During the recent storm over UK Energy Minister John Hayes’ rather silly comments about onshore wind farms, the Green Party leader Natalie Bennett made a quite curious intervention to the debate. Most curious was the following challenge, a taunt if you will, to those who say the intermittency of wind is a problem:
No energy source functions 100% of the time – but still as Green Party leader I still get the truly clueless question from media sources that really should know better, variations of: “But the wind doesn’t blow all of the time so wind power can’t work, can it?” In fact, wind turbines produce electricity 70-85% of the time and last year generated enough electricity for more than 3.5 million homes.
Now, saying wind turbines produce electricity 70-85% of the time is a rather meaningless thing to say, rather like saying a professional golfer turns up to 70-85% of the tournaments. It doesn’t quite get to the core of the issue.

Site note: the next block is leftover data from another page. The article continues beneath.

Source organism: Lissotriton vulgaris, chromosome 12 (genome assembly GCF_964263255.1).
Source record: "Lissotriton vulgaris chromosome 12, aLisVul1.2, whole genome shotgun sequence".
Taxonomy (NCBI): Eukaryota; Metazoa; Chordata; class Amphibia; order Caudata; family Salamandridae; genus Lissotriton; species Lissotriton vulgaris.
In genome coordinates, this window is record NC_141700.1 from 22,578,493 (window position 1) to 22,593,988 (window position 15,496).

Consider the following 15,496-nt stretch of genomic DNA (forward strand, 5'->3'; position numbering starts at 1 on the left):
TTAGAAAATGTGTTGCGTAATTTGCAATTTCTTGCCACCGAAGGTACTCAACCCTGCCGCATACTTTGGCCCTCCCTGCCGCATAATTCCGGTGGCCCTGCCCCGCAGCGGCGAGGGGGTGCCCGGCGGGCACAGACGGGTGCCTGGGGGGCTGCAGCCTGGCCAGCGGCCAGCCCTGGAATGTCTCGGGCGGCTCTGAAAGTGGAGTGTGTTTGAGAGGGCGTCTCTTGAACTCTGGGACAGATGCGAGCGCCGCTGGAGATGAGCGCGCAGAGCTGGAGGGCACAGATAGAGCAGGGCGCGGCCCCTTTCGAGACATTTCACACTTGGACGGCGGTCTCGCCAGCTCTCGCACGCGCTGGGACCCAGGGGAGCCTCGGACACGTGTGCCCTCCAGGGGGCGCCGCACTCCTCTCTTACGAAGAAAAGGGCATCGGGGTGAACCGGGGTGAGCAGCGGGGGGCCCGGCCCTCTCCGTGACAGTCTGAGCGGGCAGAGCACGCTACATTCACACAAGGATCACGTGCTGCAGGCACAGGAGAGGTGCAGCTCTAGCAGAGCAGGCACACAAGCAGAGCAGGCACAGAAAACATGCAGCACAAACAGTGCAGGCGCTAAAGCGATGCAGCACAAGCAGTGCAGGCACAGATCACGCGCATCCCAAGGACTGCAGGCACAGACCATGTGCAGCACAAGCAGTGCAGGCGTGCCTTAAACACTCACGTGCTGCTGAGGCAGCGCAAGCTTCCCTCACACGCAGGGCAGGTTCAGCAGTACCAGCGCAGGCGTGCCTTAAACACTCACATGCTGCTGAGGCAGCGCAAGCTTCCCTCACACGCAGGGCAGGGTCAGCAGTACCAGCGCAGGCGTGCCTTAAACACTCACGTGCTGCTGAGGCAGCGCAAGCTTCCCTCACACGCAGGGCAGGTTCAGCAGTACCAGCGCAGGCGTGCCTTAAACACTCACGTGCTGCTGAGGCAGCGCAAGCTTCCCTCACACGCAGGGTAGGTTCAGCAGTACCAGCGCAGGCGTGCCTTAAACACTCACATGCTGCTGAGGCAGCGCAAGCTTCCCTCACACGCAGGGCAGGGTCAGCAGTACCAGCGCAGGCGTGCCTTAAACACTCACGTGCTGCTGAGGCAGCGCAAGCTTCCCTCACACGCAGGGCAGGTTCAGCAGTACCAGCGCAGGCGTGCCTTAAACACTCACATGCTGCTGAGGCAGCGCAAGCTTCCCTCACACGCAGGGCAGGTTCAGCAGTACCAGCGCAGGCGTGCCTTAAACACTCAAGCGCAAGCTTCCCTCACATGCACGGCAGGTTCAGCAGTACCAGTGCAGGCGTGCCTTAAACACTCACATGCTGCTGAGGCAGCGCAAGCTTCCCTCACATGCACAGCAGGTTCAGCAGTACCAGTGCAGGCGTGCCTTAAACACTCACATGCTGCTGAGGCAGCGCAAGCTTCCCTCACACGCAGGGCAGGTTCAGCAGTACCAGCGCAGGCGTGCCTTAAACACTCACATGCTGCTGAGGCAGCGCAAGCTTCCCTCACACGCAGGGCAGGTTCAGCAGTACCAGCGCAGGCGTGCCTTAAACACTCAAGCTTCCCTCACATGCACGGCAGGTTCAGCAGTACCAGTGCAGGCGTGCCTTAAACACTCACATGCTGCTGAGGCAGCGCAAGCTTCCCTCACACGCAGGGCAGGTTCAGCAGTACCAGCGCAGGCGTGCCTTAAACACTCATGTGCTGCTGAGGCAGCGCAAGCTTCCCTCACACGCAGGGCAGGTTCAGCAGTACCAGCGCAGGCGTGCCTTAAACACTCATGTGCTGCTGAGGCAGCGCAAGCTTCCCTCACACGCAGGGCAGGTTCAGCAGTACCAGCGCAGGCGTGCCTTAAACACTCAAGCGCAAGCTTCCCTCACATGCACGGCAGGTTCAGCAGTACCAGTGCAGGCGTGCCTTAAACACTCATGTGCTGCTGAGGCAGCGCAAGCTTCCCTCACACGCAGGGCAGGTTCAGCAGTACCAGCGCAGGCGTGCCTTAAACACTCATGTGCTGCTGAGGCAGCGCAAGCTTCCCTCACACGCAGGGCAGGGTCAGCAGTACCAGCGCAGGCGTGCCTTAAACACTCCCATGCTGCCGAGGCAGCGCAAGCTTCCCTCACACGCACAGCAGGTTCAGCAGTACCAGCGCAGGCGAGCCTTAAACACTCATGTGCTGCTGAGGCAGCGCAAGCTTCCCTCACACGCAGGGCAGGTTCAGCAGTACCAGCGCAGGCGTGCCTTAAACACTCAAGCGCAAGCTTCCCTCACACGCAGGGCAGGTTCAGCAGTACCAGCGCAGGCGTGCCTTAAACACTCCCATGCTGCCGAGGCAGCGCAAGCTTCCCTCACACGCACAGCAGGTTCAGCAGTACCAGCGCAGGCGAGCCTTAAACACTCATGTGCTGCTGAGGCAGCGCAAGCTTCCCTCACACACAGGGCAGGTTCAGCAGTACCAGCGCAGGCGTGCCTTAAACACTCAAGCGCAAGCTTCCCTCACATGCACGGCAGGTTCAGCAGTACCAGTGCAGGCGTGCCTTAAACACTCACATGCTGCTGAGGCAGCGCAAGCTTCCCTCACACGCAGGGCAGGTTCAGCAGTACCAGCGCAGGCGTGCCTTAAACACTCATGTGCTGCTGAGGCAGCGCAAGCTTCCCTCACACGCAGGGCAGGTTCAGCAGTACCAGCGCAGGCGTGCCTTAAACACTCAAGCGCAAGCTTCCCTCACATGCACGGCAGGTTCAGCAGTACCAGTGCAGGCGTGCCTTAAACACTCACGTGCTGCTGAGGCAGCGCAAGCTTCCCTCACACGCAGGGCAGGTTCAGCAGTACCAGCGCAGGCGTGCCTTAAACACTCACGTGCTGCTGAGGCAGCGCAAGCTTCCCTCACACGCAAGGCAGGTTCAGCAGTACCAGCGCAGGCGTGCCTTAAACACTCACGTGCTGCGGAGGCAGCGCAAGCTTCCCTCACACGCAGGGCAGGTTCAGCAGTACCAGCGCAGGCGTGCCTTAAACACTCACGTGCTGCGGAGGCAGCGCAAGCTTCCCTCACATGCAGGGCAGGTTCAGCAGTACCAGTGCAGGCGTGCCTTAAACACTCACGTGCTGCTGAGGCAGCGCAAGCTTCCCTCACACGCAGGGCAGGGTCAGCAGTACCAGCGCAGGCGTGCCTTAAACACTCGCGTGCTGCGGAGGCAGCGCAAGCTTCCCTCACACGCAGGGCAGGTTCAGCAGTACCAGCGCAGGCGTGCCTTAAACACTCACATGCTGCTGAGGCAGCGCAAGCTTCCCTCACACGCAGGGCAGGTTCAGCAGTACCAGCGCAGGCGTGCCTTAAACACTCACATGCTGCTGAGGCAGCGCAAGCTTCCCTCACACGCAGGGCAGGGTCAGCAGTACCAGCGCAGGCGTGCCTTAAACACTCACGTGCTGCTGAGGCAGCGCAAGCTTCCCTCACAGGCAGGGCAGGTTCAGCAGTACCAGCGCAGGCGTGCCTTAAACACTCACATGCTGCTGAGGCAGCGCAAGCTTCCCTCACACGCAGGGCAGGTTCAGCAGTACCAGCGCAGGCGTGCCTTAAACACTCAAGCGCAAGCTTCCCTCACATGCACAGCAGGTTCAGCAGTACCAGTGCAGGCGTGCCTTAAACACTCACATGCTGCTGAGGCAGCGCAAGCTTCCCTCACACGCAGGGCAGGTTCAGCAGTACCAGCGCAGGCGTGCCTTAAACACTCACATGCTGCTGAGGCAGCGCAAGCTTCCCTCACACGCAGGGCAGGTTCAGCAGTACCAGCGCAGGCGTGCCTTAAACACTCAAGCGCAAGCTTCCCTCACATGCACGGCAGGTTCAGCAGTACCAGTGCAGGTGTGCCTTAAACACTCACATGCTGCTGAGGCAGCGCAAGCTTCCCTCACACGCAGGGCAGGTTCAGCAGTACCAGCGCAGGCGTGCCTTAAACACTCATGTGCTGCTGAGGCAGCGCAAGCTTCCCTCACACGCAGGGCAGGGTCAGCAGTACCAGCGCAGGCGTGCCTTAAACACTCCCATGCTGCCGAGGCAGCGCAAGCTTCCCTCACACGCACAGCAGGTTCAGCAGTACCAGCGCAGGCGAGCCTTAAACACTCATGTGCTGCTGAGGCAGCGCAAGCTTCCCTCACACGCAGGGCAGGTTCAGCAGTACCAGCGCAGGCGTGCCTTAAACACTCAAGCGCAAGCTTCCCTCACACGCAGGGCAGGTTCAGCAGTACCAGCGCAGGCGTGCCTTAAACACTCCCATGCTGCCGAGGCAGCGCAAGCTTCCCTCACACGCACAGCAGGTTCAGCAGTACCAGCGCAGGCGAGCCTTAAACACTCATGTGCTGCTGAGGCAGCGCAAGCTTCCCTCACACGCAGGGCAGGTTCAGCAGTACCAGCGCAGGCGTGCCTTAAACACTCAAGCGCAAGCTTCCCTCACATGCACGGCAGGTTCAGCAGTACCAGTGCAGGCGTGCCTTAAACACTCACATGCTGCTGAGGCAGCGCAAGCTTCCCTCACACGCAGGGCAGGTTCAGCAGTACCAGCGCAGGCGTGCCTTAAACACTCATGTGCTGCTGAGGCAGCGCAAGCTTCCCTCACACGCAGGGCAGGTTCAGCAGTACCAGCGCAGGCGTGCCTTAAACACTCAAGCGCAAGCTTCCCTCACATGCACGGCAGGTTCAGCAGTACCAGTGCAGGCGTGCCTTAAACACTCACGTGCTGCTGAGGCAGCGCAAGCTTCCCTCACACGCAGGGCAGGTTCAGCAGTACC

So, what does happen 70-85% of the time? Fortunately you can get historic UK production data for every five minutes for the last few years. Let’s begin with 2011, and first look at maximum electricity production from wind each month, and compare it with the average. (I haven’t labelled the curves, but it should be clear what is what.)
We can see clearly that the monthly average output is normally less than half the monthly maximum output, with monthly maximum averaging just under 2.5 times higher than the average throughout the year.
Now, let’s compare the average amount of electricity generated each month with the minimum amount that’s generated 70 and 85% of the time.
Again, it’s very clear that we don’t always have decent output 70-85% of the time. In fact, 85% of the time we are only guaranteed about 17% of maximum monthly output, and just under half of the average output.
Has it fared any better in 2012? Here’s a comparison of the monly averages with the output produced 70-85% of the time.
The overall numbers are up due to new capacity coming online, but again we see that 70-85% of the time there is no guarantee of good output.
Now, does this mean that wind farms are useless? Absolutely not. Onshore wind is perhaps the cheapest source of low carbon power, and certainly the cheapest source of renewable energy, with costs about half those of offshore wind in the UK.
If we are serious about dealing with climate change cost effectively, then onshore wind will probably be part of the mix. However we must recognise that wind power presents problems, which cannot be covered up simply by using the language of the PR guru.